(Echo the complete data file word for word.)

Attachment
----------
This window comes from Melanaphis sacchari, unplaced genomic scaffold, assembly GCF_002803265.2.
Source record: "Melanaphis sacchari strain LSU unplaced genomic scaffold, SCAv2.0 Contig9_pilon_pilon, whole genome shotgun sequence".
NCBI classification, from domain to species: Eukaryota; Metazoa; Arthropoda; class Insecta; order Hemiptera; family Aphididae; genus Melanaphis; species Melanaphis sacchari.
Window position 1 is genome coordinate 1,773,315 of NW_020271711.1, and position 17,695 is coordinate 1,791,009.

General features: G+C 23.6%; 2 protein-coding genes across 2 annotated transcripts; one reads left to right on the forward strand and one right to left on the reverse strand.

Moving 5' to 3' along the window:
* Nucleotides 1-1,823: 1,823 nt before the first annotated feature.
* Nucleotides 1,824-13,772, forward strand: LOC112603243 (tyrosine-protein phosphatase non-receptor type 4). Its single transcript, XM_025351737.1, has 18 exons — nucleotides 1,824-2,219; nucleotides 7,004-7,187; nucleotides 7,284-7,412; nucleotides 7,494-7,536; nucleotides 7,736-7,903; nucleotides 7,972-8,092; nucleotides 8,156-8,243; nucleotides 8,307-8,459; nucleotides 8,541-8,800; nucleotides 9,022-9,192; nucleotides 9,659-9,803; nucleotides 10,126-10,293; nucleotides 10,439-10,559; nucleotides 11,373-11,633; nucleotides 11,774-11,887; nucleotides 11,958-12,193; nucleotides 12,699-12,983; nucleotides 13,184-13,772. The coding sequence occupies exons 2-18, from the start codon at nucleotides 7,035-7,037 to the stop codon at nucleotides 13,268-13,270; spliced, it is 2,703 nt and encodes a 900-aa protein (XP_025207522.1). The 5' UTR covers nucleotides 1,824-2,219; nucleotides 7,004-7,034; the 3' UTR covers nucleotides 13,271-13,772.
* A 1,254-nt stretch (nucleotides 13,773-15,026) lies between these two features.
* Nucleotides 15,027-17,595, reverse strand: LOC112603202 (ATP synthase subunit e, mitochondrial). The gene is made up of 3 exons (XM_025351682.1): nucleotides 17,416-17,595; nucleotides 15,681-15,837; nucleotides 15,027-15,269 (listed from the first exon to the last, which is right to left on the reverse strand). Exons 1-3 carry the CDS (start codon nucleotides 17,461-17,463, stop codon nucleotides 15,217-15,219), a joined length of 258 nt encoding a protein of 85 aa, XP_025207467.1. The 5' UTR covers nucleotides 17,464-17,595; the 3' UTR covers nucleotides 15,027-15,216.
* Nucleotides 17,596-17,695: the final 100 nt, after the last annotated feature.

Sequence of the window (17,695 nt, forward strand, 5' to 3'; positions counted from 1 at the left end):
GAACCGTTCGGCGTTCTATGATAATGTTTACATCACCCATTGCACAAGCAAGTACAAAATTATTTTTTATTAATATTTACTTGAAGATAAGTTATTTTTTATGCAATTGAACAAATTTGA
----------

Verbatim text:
This window comes from Melanaphis sacchari, unplaced genomic scaffold, assembly GCF_002803265.2.
Source record: "Melanaphis sacchari strain LSU unplaced genomic scaffold, SCAv2.0 Contig9_pilon_pilon, whole genome shotgun sequence".
NCBI classification, from domain to species: Eukaryota; Metazoa; Arthropoda; class Insecta; order Hemiptera; family Aphididae; genus Melanaphis; species Melanaphis sacchari.
Window position 1 is genome coordinate 1,773,315 of NW_020271711.1, and position 17,695 is coordinate 1,791,009.

General features: G+C 23.6%; 2 protein-coding genes across 2 annotated transcripts; one reads left to right on the forward strand and one right to left on the reverse strand.

Moving 5' to 3' along the window:
* Nucleotides 1-1,823: 1,823 nt before the first annotated feature.
* Nucleotides 1,824-13,772, forward strand: LOC112603243 (tyrosine-protein phosphatase non-receptor type 4). Its single transcript, XM_025351737.1, has 18 exons — nucleotides 1,824-2,219; nucleotides 7,004-7,187; nucleotides 7,284-7,412; nucleotides 7,494-7,536; nucleotides 7,736-7,903; nucleotides 7,972-8,092; nucleotides 8,156-8,243; nucleotides 8,307-8,459; nucleotides 8,541-8,800; nucleotides 9,022-9,192; nucleotides 9,659-9,803; nucleotides 10,126-10,293; nucleotides 10,439-10,559; nucleotides 11,373-11,633; nucleotides 11,774-11,887; nucleotides 11,958-12,193; nucleotides 12,699-12,983; nucleotides 13,184-13,772. The coding sequence occupies exons 2-18, from the start codon at nucleotides 7,035-7,037 to the stop codon at nucleotides 13,268-13,270; spliced, it is 2,703 nt and encodes a 900-aa protein (XP_025207522.1). The 5' UTR covers nucleotides 1,824-2,219; nucleotides 7,004-7,034; the 3' UTR covers nucleotides 13,271-13,772.
* A 1,254-nt stretch (nucleotides 13,773-15,026) lies between these two features.
* Nucleotides 15,027-17,595, reverse strand: LOC112603202 (ATP synthase subunit e, mitochondrial). The gene is made up of 3 exons (XM_025351682.1): nucleotides 17,416-17,595; nucleotides 15,681-15,837; nucleotides 15,027-15,269 (listed from the first exon to the last, which is right to left on the reverse strand). Exons 1-3 carry the CDS (start codon nucleotides 17,461-17,463, stop codon nucleotides 15,217-15,219), a joined length of 258 nt encoding a protein of 85 aa, XP_025207467.1. The 5' UTR covers nucleotides 17,464-17,595; the 3' UTR covers nucleotides 15,027-15,216.
* Nucleotides 17,596-17,695: the final 100 nt, after the last annotated feature.

Sequence of the window (17,695 nt, forward strand, 5' to 3'; positions counted from 1 at the left end):
GAACCGTTCGGCGTTCTATGATAATGTTTACATCACCCATTGCACAAGCAAGTACAAAATTATTTTTTATTAATATTTACTTGAAGATAAGTTATTTTTTATGCAATTGAACAAATTTGA